Randy: Also many games that have long download times have built in mini games that start playing while you wait for the main game. Lenny Breakout and Austin Powers trivia kept us playing for several minutes after the game we wanted had already finished downloading.
Gary: It's a simple touch that makes all the difference. Even on a 28,8 modem shockwave.com kept the multimedia streaming smoothly with only a few seconds of static screen time at the most. An amazing feat that really shows off the strengths of Flash 4 and the clever minds of the programmer's of these great games.
Randy: So for the free content on shockwave.com, I think the Idiots give it a big thumbs up. But how about that $19.95 Shockmachine? Is it worth the money?
Gary: Well, to start with, it does give you some great features. With the stand-alone Shockmachine application you can save unlimited game "cartridges" that you download into a big carousel at the bottom of the Shockmachine interface. It's like a virtual game console for your Mac.
Randy: The free Shockwave Remote in contrast, can only hold up to five of your favorite titles for instant access, and whenever we tried to save content to the free remote we always crashed our machine hard. Strangely enough after we upgraded to the full Shockmachine we were able to save without any issues.
Gary: Hmmm, coincidence, I wonder?
Randy: The full machine also allows you to play the games in full screen mode, group and categorize your saved titles and get access to the Shockmachine Exclusives that are available. These games are more advanced and require the full player to be viewed. When we downloaded the player it included Atari's Centipede.
Gary: Other games that are Shockmachine only include South Park Mecha-Smash, Real Pool 3D, Super Breakout, and King of the Hill Mini Golf. Seven titles in all, with more promised. But here's the catch. To keep your Shockmachine current for a year you have to spring an additional $19.95, to buy a year's worth of updates.
Randy: So it's 20 bucks for the full player and 20 more for a year's worth of updates. That's starting to get up there.
Gary: But there's plenty of free content to explore before you have to plunk down any money at all.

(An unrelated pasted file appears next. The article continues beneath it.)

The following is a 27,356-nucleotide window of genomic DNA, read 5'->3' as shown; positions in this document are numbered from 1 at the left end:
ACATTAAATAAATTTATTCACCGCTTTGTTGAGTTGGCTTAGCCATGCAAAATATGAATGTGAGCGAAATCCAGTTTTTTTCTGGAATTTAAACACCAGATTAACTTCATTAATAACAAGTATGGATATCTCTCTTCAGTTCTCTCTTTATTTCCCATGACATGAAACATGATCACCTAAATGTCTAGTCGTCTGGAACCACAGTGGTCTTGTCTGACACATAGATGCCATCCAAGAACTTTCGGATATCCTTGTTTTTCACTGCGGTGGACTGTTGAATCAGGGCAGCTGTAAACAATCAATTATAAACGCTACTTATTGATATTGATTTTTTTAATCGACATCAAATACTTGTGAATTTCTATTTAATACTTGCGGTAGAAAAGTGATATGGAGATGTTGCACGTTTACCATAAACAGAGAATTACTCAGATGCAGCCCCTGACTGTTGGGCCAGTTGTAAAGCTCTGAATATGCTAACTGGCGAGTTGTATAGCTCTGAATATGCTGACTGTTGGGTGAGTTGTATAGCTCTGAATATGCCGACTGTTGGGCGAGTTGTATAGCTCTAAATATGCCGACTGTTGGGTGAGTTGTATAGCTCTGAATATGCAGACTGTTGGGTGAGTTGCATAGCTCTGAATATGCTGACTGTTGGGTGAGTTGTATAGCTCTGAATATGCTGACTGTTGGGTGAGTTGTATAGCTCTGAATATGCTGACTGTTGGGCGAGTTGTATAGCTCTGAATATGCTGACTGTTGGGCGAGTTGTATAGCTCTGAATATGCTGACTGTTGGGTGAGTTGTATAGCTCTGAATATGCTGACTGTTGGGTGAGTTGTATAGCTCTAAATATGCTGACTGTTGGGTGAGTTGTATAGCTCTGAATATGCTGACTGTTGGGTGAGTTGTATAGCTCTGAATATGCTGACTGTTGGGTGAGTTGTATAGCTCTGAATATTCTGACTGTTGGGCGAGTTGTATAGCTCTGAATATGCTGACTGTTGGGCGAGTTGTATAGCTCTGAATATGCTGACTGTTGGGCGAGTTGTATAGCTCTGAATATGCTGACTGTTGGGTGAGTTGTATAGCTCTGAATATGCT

Randy: So all in all we have to say it is an impressive debut for shockwave.com. They have indeed delivered on their promise of "distraction on demand." The graphics are not as slick as today's gamers are used to, but the fun is still there.
Gary: The wide variety of games should hold something for everybody. And the fact that it's web based means that even when you are in your cube at work with no games on your work machine you can log on to shockwave.com and get busy having fun while some one pays you for it.
Randy: There's room for improvement when it comes to stability and interface options. The Shockwave remote was very unstable in our test. And the Shockmachine could use some options to allow you to hide the player interface when it interferes with game play. As the Flash technology continues to develop it will be fascinating to see how Shockwave gaming grows in sophistication.
Gary: And it will be interesting to see if Macromedia can keep the content fresh on shockwave.com to keep people coming back. There is some great stuff up there now, but can they sustain the current level of variety and quality?
Randy: So check it out for yourself. We recommend trying all the free stuff first and if you enjoy it then it's worth springing the $19.95 for the full Shockmachine. As for the $19.95 update package we are going to wait and see what they offer as an upgrade before we float another 20 smackers.
Gary: Macromedia has a great idea with shockwave.com. I don't think it will be long before we see other on-line content providers jumping into the on-line distraction business. This is the beginning of something big for the web. Be sure and experience it for yourself.
Gary Randazzo and Randy Soare are the co-founders of IWS Interactive, a New York based game developer for Macintosh. The IWS in IWS Interactive stands for Idiots With Sticks. How that came about is a long and boring story, but suffice it to say that at four in the morning, it seemed like a good idea.
The demo for IWS Interactive's upcoming mystery-adventure game, Manhattan Apartment Hunter, has recently been released to rave reviews. The Idiots have been into gaming on Apple computers even before the Mac was around. Does anyone remember Choplifter on the Apple IIe? (Boy, we know we do.) Now, they are committed to help ensure that the Mac remains the premiere gaming platform on the planet.
You can email your comment and suggestions to Randy at , and Gary at .